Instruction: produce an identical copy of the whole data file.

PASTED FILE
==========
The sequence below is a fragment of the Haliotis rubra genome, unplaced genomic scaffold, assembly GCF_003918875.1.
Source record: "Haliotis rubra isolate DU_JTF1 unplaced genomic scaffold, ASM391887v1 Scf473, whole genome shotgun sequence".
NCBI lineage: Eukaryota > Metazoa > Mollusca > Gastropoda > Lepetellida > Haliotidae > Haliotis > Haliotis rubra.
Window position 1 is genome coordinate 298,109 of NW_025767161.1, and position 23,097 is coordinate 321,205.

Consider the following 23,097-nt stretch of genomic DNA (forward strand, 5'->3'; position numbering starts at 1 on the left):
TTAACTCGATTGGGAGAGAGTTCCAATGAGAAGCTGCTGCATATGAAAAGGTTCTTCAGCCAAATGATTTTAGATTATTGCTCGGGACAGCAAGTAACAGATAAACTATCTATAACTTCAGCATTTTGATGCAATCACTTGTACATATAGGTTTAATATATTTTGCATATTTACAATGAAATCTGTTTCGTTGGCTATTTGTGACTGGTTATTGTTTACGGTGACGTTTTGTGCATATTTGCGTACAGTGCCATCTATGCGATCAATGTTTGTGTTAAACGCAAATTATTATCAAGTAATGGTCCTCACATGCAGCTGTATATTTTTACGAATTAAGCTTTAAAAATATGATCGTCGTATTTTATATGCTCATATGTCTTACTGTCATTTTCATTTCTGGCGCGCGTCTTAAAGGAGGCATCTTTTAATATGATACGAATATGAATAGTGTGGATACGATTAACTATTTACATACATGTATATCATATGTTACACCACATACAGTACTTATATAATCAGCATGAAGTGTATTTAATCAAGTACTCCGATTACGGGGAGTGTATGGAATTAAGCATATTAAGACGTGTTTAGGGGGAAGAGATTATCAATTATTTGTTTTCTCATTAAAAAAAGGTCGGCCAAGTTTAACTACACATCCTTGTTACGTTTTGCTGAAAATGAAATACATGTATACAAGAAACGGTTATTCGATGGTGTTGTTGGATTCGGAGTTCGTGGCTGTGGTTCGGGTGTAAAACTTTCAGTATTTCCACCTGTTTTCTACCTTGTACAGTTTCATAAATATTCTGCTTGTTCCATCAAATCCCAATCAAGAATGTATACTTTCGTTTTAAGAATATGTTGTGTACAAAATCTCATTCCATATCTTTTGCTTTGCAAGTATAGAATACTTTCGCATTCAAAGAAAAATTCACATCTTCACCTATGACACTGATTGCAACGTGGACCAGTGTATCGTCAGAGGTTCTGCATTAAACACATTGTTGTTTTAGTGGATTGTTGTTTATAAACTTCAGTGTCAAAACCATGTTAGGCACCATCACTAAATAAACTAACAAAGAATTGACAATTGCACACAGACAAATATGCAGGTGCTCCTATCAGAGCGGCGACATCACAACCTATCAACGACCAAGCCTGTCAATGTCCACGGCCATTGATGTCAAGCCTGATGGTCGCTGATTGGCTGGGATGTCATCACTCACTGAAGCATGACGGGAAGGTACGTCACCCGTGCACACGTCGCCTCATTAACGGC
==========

The sequence below is a fragment of the Haliotis rubra genome, unplaced genomic scaffold, assembly GCF_003918875.1.
Source record: "Haliotis rubra isolate DU_JTF1 unplaced genomic scaffold, ASM391887v1 Scf473, whole genome shotgun sequence".
NCBI lineage: Eukaryota > Metazoa > Mollusca > Gastropoda > Lepetellida > Haliotidae > Haliotis > Haliotis rubra.
Window position 1 is genome coordinate 298,109 of NW_025767161.1, and position 23,097 is coordinate 321,205.

Consider the following 23,097-nt stretch of genomic DNA (forward strand, 5'->3'; position numbering starts at 1 on the left):
TTAACTCGATTGGGAGAGAGTTCCAATGAGAAGCTGCTGCATATGAAAAGGTTCTTCAGCCAAATGATTTTAGATTATTGCTCGGGACAGCAAGTAACAGATAAACTATCTATAACTTCAGCATTTTGATGCAATCACTTGTACATATAGGTTTAATATATTTTGCATATTTACAATGAAATCTGTTTCGTTGGCTATTTGTGACTGGTTATTGTTTACGGTGACGTTTTGTGCATATTTGCGTACAGTGCCATCTATGCGATCAATGTTTGTGTTAAACGCAAATTATTATCAAGTAATGGTCCTCACATGCAGCTGTATATTTTTACGAATTAAGCTTTAAAAATATGATCGTCGTATTTTATATGCTCATATGTCTTACTGTCATTTTCATTTCTGGCGCGCGTCTTAAAGGAGGCATCTTTTAATATGATACGAATATGAATAGTGTGGATACGATTAACTATTTACATACATGTATATCATATGTTACACCACATACAGTACTTATATAATCAGCATGAAGTGTATTTAATCAAGTACTCCGATTACGGGGAGTGTATGGAATTAAGCATATTAAGACGTGTTTAGGGGGAAGAGATTATCAATTATTTGTTTTCTCATTAAAAAAAGGTCGGCCAAGTTTAACTACACATCCTTGTTACGTTTTGCTGAAAATGAAATACATGTATACAAGAAACGGTTATTCGATGGTGTTGTTGGATTCGGAGTTCGTGGCTGTGGTTCGGGTGTAAAACTTTCAGTATTTCCACCTGTTTTCTACCTTGTACAGTTTCATAAATATTCTGCTTGTTCCATCAAATCCCAATCAAGAATGTATACTTTCGTTTTAAGAATATGTTGTGTACAAAATCTCATTCCATATCTTTTGCTTTGCAAGTATAGAATACTTTCGCATTCAAAGAAAAATTCACATCTTCACCTATGACACTGATTGCAACGTGGACCAGTGTATCGTCAGAGGTTCTGCATTAAACACATTGTTGTTTTAGTGGATTGTTGTTTATAAACTTCAGTGTCAAAACCATGTTAGGCACCATCACTAAATAAACTAACAAAGAATTGACAATTGCACACAGACAAATATGCAGGTGCTCCTATCAGAGCGGCGACATCACAACCTATCAACGACCAAGCCTGTCAATGTCCACGGCCATTGATGTCAAGCCTGATGGTCGCTGATTGGCTGGGATGTCATCACTCACTGAAGCATGACGGGAAGGTACGTCACCCGTGCACACGTCGCCTCATTAACGGC